30 August 2012

Big in Japan

By Jennifer Griffith

Synopsis: (hijacked from Amazon)
Buck Cooper is Texan, obese, and invisible to his colleagues. And to the voluptuous Allison Turner, the girl of his dreams, he is way below parr. Buck's entire life is about fitting in, a feat he's been struggling to achieve but has never succeeded. Until serendipity lands him in Japan. Right in the middle of a sumo match. As his life takes a new turn in a country where being big can mean fame and fortune, Buck must embark on the most dangerous, yet adventurous ride of his life-to find the ultimate meaning of love and acceptance. Even if it means risking his life and giving up everything he has.

This book was just put out by Jolly Fish Press, the publisher that bought my book, New Sight.  So I thought I would be supportive and read something that didn’t involve wizards, flying animals, dirigibles or laser blasts.

Why did I read this book again?

I read the synopsis online and thought, “Okay, sure, I can read that.”  I’ve always wanted to more about Japan, and I love watching sports.  Plus, I study Kempo and I wondered what in the world Sumo is all about.

5 out of 5


I liked the spread of characters.  Buck, the protagonist, has a great voice and I personally loved the geeky references he slipped in.  His two Sumo friends are awesome, providing a few moments of insight but also some much needed relief from the hell that is apparently Sumo training life.

It felt like there may have been a few too many characters sprinkled around who just made bit appearances, but I didn’t notice when I was reading, just now that I’m thinking about it.

4 out of 5

Did I care what happened?

Yes.  I read this book pretty fast, which is a good indicator that I wanted to know what happened.  Buck us a nice guy—really nice—and I was always pulling for him and the other characters in the book.

This is just coming from a martial artists point of view, but I wanted more Sumo in a book that was about Sumo.  Never once did I feel like my legs were going to fall off after poor Buck had to do like a million of those squat whatever things (my knees weep to think of it) and although I know more about Sumo now than I did last week, I still don’t know much.  The story focused on the characters and the relationships, which is good, but my fighters mind wanted more in this area.  I might be the only one in the world…

3 out of 5

Plot Holes

Nothing that I remember.  If anything, the plot felt a little bit contrived and obvious.   I knew the man from the beginning was someone important and wasn’t at all surprised when he came back near the end.  Things like that made it very predictable, but that didn’t stop me from reading fast to get to the end.

4 out of 5

How many times did I yawn?

No yawning .  Even though there wasn’t nearly as much action as I’d hoped for (so I’m an action junkie, so what?) the story didn’t drag.  Pace was good and I enjoyed it.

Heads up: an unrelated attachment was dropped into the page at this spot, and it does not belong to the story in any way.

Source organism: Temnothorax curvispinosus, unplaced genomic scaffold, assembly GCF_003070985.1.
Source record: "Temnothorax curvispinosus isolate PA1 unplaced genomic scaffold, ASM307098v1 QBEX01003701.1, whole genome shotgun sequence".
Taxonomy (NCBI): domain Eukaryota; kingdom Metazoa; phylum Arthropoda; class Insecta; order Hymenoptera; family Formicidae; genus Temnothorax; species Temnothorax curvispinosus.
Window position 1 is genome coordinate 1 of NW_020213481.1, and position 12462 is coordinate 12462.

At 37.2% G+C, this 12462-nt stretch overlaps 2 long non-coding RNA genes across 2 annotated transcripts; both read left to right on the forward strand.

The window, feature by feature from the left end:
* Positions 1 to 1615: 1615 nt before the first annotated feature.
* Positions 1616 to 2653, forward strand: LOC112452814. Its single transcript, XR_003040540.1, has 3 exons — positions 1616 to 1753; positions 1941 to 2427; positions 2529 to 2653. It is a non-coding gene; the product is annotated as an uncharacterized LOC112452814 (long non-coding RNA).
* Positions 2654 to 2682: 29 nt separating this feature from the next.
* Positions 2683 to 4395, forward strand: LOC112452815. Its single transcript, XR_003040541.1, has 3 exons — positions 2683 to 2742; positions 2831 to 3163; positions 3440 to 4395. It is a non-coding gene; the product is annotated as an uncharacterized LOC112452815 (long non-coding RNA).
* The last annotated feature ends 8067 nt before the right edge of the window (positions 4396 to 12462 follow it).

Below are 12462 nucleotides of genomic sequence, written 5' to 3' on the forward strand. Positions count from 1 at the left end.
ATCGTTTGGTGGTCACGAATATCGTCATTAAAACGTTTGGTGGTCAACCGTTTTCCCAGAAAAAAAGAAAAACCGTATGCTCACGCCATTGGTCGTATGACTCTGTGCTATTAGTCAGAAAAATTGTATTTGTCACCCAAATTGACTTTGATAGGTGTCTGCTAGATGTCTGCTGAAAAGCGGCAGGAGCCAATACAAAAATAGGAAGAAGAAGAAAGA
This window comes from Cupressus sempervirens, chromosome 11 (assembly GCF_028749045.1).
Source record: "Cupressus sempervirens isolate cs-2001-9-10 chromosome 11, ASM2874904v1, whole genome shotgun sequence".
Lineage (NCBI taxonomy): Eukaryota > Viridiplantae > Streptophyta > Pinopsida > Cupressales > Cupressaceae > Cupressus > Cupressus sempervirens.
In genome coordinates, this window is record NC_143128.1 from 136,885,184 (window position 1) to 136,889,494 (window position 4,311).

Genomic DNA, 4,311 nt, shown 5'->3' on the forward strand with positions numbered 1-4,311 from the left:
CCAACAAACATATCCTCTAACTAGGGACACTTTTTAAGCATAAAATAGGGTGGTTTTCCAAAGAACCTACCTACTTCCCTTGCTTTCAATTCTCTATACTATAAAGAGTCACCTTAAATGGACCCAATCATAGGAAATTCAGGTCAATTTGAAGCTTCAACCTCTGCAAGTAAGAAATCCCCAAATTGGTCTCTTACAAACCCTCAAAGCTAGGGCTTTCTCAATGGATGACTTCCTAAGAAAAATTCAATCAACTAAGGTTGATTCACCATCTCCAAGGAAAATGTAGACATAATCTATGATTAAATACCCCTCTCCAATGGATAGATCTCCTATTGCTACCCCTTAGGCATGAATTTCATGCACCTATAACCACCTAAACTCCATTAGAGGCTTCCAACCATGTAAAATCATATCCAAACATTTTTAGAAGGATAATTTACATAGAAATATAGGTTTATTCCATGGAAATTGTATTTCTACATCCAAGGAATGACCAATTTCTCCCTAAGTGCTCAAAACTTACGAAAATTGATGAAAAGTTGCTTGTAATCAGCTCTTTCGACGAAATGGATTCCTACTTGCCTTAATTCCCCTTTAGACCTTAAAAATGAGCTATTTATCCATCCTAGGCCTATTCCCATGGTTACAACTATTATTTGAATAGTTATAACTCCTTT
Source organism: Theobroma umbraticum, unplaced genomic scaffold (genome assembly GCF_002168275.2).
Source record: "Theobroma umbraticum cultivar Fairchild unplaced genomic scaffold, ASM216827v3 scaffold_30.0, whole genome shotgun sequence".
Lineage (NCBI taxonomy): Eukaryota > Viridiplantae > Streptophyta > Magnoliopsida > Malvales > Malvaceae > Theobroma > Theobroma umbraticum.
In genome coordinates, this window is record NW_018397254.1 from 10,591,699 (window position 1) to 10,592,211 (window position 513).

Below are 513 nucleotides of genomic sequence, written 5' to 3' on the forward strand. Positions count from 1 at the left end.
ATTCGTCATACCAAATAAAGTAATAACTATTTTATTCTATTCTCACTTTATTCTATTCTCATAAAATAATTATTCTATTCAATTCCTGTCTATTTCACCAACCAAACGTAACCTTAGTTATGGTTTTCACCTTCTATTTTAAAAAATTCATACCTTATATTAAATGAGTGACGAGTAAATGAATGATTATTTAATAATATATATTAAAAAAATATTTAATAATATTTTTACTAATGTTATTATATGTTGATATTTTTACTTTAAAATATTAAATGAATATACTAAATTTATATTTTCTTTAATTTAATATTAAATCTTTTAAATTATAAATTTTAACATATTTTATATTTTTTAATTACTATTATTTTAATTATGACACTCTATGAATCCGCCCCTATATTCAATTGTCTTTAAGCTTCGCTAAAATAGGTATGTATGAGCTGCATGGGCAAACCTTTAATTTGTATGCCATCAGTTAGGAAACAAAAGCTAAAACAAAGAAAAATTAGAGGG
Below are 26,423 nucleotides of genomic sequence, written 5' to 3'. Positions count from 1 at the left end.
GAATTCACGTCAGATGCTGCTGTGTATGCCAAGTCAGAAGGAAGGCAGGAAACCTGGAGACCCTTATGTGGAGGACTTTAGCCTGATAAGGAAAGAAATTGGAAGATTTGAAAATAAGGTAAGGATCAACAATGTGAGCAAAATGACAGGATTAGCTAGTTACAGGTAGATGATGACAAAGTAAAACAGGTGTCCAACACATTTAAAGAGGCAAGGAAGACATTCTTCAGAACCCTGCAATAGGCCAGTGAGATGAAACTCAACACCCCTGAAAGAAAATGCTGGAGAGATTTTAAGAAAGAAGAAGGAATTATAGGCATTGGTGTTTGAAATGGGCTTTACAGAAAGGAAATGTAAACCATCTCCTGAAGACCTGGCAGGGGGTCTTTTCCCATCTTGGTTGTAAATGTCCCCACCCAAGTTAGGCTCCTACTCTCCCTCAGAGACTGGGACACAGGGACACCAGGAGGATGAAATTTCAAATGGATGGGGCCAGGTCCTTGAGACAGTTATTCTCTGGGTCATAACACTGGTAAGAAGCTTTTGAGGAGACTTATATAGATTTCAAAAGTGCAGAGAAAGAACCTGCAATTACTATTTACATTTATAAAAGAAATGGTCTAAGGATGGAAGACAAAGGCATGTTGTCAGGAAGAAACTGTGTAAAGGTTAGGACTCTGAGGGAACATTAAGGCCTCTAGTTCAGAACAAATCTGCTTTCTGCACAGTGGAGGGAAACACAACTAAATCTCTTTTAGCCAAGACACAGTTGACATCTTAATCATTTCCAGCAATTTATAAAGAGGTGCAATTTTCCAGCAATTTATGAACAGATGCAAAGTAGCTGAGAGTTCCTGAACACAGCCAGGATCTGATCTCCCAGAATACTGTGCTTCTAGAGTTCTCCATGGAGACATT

4 out of 5

Cool Factor

Never having been to Japan, I was excited to “see” Japan through the eyes of this guy from Texas.  The author did give us some of this in the beginning, but then not much after that.  And as I said before, more Sumo! But what there was if it was great. I had no idea that vending machines were so versatile, and never wanted to believe that they actually shove people into the subway trains.  Literally—shoving.  Yikes.

4 out of 5

The End

I liked the first ending of the book.  The second ending felt drawn out a bit.  But I’m not good at torturing characters over matters of the heart, so maybe I’m not the one to ask here. It felt either way to short or extraneous.  But that certainly won’t stop me from telling people to read this book.   Because seriously, it could just be me.

3 out of 5

Overall Enjoyment

This poor book got the distinction of being the first thing I read after I finished a round of edits on my own manuscript and sent them off. Less than 24 hours.  So through the beginning chapters my mind kept pointing out things I would change.  Bad internal editor, bad!

My point is that my comments may be a bit on the overly edited side. I thought this book was great.  I don’t much get into contemporary fiction, and was skeptical about this one, but liked it and would recommend it if you like a little action mixed with a little romance mixed with some very strange Japanese customs mixed with some humor from Buck and his gang.

4 out of 5

Score= 31

That’s a Brown Belt!

1 comment:

Antiquarian said...

Oh yes you can get anything in a vending machine in Japan. And yes they shove you in the commuter trains at rush, but they usually wear white gloves and do it politely. Course if you miss the train you can always stay in a capsule hotel.

Sumo is both a sport and a religious rite. Well it started as one - it was to entertain the gods. *shrug*

Cool though.